Filed: August 31, 2016
Opinion By: Reed
Holding: The procedural rule requiring a plaintiff to plead their damages with particularity, having been amended during the course of the litigation, does not require the plaintiff awarded more damages than pled to accept the lesser amount to avoid reversal on appeal.
Facts: The parties had entered into a purchase agreement for a business operated by the Defendant, Kunda, requiring the Plaintiffs to pay a total of $846,950, with a portion bank-financed and the remainder owner-financed. After entering into the agreement, the parties amended the agreement to alter the payment schedule. The Plaintiffs paid $200,000 to Kunda, but then failed to timely make certain payments due to Kunda, but not before the period to cure the failure had run. Kunda, however, re-entered the property and evicted the Plaintiffs, and essentially took back over operations of the store. The Plaintiffs responded with a lawsuit, alleging breach of contract, and seeking damages in the amount of $102,600.
At trial, the Plaintiffs won a verdict of $200,000, but did not amend their complaint to conform to the verdict. The defendant did not file a motion to reduce the judgment to the amount of the complaint, but instead appealed the enrolled judgment.
Analysis: The Court first reviewed the contract claims of the parties. The Court determined that the trial court did not err in finding that Kunda, rather than the Plaintiffs, was in breach of the agreement among the parties, based on the factual findings of the trial court that the Plaintiffs still had time to cure the failure to make timely payments, and therefore Kunda breached by evicting them and taking over the operation of the business.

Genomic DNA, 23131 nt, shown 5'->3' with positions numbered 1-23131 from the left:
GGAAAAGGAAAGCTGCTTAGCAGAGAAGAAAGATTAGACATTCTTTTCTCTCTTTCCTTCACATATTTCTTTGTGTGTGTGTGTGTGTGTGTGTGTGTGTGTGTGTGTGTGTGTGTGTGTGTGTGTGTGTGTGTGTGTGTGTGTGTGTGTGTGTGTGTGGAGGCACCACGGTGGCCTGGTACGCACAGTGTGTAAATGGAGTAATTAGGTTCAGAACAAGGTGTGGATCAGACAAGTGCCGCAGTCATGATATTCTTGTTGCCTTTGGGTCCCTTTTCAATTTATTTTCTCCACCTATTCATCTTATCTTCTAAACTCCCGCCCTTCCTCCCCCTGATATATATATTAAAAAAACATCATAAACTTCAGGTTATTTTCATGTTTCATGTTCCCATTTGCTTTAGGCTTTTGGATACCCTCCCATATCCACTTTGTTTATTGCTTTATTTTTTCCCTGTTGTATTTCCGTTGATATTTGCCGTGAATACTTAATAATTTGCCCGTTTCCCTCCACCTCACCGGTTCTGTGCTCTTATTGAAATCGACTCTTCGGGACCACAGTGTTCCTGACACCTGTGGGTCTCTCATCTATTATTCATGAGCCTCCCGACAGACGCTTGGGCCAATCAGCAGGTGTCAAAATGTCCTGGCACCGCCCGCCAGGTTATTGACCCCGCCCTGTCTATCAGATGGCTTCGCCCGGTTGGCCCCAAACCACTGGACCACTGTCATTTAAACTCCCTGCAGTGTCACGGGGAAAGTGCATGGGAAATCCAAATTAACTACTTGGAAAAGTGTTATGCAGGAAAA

The Court then had to address the other issue raised by Kunda, namely that the judgment entered in the Plaintiffs' favor exceeded the amount demanded in their Complaint. The Complaint's damage amount was calculated based on the amount of inventory alleged to have been wrongfully taken by Kunda at the eviction, however, the judgment entered in the Plaintiffs' favor was based on the Plaintiffs' demand that Kunda refund the $200,000 previously paid by the Plaintiffs prior to the breach of the contract.
At the time that the Plaintiffs filed their action, the predecessor rule for pleading damages was in force. Prior Rule 2-305 provided that a plaintiff was required to demand specific damages, in order to put a defendant on notice of the amount of the claim. In the event that the amount of damages proven at trial did not correspond to the complaint, a plaintiff was required to amend their complaint promptly after judgment was entered on the docket. A defendant was also permitted to move to reduce a judgment to the amount in the complaint if a plaintiff failed to properly amend a complaint to conform with a higher award.
However, the Maryland Rules were amended in 2012. Among the changes was a change to Rule 2-305, which provided that a plaintiff whose damages exceeded $75,000 would simply so indicate, and if less, plead the specific amount for purposes of determining appropriate state trial court jurisdiction. The issue for the Court was whether the new or prior Rule applied in the present case, as judgment in the case was entered in 2014. The Court concluded that parties have no vested interest in procedural rules, and that justice was served in applying the current pleading requirement under Rule 2-305.